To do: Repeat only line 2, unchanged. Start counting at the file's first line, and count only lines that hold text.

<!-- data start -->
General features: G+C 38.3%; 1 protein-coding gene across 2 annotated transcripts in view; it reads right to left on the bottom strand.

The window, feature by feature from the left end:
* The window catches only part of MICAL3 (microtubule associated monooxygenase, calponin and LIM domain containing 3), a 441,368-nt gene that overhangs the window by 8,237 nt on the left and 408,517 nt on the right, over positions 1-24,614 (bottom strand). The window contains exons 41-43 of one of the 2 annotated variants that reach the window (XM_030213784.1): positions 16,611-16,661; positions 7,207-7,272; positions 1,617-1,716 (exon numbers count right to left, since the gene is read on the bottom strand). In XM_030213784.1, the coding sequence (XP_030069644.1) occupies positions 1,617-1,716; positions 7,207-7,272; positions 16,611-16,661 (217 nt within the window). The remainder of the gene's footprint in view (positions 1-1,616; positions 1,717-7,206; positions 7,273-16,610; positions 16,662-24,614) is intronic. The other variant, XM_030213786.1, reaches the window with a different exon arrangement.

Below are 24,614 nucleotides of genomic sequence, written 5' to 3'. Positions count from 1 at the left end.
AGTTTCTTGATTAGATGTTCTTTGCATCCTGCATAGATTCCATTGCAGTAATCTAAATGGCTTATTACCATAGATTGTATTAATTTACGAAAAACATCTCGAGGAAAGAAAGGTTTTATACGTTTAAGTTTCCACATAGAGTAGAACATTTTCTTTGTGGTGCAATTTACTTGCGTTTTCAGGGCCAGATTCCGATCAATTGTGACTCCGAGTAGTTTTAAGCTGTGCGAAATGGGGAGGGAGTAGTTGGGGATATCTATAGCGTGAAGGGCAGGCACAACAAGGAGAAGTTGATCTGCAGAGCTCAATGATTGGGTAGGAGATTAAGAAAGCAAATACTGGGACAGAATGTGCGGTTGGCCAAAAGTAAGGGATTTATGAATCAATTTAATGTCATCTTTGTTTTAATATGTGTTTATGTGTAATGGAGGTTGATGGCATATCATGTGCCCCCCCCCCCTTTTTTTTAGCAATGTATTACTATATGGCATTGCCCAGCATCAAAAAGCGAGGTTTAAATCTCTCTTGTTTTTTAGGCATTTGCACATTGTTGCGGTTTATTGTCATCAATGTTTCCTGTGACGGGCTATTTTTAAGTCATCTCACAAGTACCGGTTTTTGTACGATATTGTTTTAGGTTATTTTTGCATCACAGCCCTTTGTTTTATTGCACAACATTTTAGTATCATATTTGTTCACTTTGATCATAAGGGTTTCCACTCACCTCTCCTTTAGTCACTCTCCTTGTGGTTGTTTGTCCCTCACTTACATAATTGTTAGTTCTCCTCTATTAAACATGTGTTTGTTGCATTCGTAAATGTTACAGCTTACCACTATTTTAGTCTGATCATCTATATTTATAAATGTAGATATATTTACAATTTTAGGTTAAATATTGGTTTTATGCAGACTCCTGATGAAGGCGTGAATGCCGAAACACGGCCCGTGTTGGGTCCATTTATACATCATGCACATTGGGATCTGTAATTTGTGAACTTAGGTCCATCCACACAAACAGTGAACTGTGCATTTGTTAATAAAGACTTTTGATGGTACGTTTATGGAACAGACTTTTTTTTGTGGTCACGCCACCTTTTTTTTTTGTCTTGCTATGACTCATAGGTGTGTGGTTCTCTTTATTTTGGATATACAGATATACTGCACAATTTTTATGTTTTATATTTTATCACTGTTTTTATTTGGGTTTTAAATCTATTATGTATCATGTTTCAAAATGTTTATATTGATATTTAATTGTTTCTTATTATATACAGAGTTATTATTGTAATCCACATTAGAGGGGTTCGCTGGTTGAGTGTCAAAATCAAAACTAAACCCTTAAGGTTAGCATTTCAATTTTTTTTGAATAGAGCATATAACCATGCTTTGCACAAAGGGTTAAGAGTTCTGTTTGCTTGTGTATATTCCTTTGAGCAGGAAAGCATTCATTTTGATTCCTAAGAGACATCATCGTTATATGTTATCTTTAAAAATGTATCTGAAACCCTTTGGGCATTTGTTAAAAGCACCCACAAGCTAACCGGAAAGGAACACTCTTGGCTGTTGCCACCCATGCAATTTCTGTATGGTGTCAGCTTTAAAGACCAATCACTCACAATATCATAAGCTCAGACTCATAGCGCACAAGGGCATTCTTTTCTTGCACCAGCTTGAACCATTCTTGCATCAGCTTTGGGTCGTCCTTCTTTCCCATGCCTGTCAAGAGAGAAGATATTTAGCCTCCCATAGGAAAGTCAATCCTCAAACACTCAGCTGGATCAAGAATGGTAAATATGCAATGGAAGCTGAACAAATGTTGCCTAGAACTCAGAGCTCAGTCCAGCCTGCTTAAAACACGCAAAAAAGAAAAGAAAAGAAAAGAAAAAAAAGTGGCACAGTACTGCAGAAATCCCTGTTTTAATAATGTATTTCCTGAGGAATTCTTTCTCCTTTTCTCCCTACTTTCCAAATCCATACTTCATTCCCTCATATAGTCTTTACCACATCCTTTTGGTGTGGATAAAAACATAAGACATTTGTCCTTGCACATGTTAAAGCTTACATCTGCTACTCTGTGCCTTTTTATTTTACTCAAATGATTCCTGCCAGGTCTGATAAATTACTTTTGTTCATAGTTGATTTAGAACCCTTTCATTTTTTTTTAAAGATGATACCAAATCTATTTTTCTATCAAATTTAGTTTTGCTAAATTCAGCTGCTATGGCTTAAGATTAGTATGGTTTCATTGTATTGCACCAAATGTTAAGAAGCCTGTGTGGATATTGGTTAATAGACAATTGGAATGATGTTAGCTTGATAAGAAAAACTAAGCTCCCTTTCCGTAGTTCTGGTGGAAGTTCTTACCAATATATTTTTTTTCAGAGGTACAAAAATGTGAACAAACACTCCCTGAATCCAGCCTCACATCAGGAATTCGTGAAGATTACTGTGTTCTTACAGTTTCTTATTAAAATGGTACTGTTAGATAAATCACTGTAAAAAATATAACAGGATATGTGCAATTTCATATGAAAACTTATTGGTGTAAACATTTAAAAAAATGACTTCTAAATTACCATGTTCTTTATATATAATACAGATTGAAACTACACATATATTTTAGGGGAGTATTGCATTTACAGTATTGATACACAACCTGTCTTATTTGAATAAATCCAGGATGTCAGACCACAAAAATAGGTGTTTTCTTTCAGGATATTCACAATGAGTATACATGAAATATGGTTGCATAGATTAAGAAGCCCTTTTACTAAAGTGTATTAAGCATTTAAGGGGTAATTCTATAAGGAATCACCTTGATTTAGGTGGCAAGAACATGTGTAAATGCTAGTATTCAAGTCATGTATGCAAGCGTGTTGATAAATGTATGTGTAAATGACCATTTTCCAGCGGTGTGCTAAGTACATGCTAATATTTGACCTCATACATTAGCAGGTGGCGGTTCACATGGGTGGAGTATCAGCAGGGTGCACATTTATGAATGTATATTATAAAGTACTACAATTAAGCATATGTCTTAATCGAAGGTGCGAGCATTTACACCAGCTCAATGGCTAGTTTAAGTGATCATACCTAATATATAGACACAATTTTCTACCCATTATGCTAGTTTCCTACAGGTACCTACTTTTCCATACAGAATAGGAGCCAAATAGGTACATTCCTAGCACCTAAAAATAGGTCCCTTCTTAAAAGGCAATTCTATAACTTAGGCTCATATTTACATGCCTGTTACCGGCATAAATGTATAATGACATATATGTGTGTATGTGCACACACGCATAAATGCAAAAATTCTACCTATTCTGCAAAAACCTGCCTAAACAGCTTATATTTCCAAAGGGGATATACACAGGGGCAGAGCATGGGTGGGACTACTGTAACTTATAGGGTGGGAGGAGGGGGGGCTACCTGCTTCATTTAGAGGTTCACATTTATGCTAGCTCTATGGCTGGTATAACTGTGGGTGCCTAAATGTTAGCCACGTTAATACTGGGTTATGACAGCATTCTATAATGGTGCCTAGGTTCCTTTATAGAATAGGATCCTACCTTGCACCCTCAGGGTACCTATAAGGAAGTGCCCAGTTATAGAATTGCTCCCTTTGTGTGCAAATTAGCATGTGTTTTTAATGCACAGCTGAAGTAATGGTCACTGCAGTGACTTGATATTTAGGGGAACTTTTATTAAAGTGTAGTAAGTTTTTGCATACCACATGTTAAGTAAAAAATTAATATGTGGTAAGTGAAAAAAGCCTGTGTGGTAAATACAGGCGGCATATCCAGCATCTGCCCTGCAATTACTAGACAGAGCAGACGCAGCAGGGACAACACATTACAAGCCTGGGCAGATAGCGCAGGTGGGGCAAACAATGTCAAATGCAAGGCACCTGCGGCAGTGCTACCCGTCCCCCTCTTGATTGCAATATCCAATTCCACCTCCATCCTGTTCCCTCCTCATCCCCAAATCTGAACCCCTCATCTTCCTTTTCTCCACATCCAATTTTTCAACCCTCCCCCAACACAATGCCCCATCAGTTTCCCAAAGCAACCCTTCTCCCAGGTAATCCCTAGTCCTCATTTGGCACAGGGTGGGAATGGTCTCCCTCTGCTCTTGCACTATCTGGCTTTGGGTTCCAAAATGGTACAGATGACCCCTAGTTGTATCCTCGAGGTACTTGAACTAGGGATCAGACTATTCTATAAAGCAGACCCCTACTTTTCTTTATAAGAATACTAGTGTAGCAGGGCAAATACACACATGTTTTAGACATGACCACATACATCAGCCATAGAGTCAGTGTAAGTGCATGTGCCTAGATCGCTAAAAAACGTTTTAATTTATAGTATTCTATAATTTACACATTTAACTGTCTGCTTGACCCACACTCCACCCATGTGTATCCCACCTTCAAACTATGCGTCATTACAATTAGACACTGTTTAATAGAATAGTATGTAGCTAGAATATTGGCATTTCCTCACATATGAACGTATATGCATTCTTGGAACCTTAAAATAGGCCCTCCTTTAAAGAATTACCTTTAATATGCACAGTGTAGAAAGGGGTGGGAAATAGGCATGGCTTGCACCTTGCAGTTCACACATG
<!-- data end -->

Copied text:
The window, feature by feature from the left end: